“When we got engaged, my soon-to-be in-laws had sent us to see well-known Chicago dealer, Bud Holland, and he said you’re young, with limited funding, so start with works on paper—and we did.” After gifting their large collection to Williams College Museum of Art two decades ago, the pair became passionate about photography. “In my mind, it was still the same medium of paper so we were not really straying from those original instructions,” remarks Plonsker. Her immersion into the Cuban art scene coincided with the closure of her North Shore storefronts. She took the same savvy that used to send her searching for the latest designers in Paris and Milan and turned to discovering unknown talents in Cuba. “I knew these beautiful works were essentially hidden and needed to be seen by wider audiences, and my husband was extremely supportive of my mission for this next phase of focus for our collection.” Plonsker became a regular fixture in the Cuban art community. Ambassadors, the Minister of Culture, and other notables had Plonsker on their radar as she made herself an influential connector having facilitated trips for students of the Ravinia Steans Music Institute, and for executives at the Chicago Symphony Orchestra. In 2015, she arranged for a show of the Cuban contemporary photographers represented in her book to be presented at the Robert Mann Gallery in New York City and simultaneously coordinated visas for the artists. Later that same year, Plonsker organized for young Cuban dancers to attend a summer intensive exchange program at the Ruth Page Center for the Arts, and most recently, commissioned a ballet with the Cuban dance company Acosta Danza and underwrote works performed by the Ballet Nacional de Cuba.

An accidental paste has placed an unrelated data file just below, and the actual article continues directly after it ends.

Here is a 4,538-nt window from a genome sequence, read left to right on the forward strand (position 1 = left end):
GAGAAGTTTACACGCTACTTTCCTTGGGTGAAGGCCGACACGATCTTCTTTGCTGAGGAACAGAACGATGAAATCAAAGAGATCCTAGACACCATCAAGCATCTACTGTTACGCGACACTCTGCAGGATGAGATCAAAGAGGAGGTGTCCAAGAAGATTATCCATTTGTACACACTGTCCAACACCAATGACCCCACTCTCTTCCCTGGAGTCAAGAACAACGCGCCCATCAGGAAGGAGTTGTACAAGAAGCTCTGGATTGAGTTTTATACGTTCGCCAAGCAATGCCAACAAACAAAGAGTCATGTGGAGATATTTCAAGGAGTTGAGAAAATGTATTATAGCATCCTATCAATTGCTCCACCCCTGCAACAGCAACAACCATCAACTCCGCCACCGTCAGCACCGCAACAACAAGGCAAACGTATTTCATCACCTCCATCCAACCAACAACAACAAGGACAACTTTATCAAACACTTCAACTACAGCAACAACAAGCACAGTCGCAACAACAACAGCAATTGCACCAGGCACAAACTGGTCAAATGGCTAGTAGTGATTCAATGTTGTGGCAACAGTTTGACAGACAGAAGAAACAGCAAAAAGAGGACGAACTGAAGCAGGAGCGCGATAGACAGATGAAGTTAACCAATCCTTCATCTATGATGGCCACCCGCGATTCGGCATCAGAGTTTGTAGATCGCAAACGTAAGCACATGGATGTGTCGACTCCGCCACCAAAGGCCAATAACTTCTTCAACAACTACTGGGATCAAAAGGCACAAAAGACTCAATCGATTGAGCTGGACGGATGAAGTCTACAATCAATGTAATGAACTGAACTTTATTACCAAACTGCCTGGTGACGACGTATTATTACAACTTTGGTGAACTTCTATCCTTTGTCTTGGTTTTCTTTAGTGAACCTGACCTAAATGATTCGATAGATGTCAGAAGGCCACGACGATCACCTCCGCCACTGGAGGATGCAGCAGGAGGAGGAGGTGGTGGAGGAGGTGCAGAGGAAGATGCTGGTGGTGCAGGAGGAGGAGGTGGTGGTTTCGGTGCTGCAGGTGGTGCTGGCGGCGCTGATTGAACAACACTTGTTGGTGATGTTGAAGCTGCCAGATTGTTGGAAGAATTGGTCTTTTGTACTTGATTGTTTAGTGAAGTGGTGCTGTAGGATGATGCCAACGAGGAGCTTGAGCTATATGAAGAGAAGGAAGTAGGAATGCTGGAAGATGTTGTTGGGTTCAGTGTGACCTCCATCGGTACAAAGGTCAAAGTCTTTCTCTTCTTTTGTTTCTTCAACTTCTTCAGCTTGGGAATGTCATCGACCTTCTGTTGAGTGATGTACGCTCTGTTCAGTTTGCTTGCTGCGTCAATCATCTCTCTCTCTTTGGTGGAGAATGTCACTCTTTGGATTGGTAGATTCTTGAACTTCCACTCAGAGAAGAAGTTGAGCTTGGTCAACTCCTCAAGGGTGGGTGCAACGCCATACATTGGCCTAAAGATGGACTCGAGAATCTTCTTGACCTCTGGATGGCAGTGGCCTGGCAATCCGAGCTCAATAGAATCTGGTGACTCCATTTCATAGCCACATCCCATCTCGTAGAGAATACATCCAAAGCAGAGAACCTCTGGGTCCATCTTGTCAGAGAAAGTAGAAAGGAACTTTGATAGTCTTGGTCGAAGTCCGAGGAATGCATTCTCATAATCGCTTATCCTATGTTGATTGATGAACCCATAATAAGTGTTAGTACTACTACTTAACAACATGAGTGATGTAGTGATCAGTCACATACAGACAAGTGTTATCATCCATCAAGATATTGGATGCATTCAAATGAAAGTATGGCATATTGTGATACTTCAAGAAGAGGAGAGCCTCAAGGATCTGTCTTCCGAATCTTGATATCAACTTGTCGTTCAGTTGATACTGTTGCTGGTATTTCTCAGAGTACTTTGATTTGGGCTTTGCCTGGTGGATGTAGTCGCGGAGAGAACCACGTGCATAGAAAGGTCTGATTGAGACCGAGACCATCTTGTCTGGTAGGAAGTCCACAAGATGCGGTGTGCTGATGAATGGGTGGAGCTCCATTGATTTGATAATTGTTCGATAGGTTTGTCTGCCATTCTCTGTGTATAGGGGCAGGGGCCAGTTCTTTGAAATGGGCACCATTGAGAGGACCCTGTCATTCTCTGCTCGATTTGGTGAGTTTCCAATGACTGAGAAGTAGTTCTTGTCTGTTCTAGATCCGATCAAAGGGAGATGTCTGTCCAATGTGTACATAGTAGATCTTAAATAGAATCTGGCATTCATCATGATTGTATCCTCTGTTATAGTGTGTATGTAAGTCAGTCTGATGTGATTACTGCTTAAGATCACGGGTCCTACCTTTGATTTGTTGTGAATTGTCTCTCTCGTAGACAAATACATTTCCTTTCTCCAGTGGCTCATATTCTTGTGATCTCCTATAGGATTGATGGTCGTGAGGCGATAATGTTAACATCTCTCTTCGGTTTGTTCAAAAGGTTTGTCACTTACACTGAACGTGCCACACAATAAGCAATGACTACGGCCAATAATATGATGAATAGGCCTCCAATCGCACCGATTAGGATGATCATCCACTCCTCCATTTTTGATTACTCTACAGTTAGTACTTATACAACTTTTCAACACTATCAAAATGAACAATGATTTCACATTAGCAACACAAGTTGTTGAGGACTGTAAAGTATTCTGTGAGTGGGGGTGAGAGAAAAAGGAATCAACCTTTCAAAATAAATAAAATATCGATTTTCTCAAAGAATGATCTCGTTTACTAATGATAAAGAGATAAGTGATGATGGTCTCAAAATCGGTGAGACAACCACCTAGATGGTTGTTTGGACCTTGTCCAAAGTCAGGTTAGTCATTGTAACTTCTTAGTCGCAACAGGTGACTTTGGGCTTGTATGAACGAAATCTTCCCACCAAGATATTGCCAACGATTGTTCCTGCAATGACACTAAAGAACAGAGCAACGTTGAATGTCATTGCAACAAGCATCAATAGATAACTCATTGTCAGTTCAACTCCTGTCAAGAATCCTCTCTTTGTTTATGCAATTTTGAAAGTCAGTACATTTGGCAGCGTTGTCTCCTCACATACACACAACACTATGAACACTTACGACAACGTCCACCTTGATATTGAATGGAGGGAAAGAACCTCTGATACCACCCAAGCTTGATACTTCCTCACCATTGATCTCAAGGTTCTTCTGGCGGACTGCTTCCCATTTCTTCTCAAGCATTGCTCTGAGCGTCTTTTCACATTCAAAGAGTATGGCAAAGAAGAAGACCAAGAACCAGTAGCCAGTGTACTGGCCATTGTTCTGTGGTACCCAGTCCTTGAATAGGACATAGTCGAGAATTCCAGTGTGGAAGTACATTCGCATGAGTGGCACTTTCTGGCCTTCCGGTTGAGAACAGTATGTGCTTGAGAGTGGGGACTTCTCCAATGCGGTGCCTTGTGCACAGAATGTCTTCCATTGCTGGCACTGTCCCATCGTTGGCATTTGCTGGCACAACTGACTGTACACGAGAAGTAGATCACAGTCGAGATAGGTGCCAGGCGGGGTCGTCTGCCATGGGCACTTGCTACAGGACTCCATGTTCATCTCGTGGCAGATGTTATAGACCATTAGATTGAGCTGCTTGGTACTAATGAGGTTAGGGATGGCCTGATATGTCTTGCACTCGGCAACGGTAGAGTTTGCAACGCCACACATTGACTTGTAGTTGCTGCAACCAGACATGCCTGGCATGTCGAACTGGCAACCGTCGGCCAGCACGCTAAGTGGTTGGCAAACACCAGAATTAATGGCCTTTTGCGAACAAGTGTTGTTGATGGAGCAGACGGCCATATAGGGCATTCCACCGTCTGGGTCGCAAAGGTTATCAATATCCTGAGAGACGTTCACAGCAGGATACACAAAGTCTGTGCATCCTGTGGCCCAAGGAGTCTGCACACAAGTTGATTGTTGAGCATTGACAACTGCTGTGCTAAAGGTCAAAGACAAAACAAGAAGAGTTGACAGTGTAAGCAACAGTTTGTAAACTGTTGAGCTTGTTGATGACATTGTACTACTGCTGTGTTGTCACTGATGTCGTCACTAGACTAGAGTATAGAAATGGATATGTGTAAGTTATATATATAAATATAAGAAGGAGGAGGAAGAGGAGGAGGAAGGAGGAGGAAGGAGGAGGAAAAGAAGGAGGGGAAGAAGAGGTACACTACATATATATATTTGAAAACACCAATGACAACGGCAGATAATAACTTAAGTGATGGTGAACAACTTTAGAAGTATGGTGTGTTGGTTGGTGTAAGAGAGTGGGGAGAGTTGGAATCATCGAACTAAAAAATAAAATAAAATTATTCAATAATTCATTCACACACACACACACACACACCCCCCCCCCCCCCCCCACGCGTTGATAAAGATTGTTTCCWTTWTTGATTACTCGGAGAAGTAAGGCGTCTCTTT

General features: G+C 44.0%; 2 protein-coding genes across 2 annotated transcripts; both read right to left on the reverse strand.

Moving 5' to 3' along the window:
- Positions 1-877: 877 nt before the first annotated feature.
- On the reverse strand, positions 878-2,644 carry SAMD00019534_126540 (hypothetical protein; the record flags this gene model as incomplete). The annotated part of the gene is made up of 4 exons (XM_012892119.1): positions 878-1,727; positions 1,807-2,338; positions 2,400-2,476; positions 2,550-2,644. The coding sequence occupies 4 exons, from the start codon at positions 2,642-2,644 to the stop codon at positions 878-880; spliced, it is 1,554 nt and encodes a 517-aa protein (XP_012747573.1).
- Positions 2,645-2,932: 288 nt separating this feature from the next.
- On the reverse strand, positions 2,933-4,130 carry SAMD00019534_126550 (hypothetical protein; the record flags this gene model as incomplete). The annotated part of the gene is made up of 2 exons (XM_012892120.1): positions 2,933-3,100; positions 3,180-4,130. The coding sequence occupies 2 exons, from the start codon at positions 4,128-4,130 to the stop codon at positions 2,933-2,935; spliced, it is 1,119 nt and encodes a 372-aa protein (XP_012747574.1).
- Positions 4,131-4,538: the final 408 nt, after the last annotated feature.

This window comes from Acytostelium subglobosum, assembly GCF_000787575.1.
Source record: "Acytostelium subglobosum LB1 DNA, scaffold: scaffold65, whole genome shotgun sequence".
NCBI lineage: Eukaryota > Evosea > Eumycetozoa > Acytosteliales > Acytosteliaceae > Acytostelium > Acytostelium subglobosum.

Plonsker’s devotion as a patron is visible in her 250-page bilingual book that was granted special permission for distribution in Cuba. To date, almost 2,500 copies have been sold globally, and she has personally given 500 to Cuban artists working in Havana. It reveals her perspective through a print retrospective of once emerging, and now, with Plonsker’s assistance, established Cuban photographers. This fall the Museum of Fine Arts, Houston (MFAH) will receive Plonsker’s collection. In 2024, there will be a major exhibition and accompanying catalog to recognize and celebrate the myriad of works in their donation. “Many institutions asked but the MFAH seemed the most fitting place due to their commitment and dedication to expanding their holdings in Latin American art.” As for an encore act, Plonsker says that she is not sure, but one of her two sons enjoys art collecting, and just a few weeks ago, her college-age granddaughter asked about borrowing a hat and a pair of jeans that she had eyed in her grandmother’s closet. Like those influential relatives of the past, Plonsker seems to have paved the way for another generation to be equally inspired in their individual pursuits.
For more information and to purchase a copy of the book, The Light in Cuban Eyes: The Madeleine P. Plonsker Collection of Contemporary Cuban Photography, visit thelightincubaneyes.com.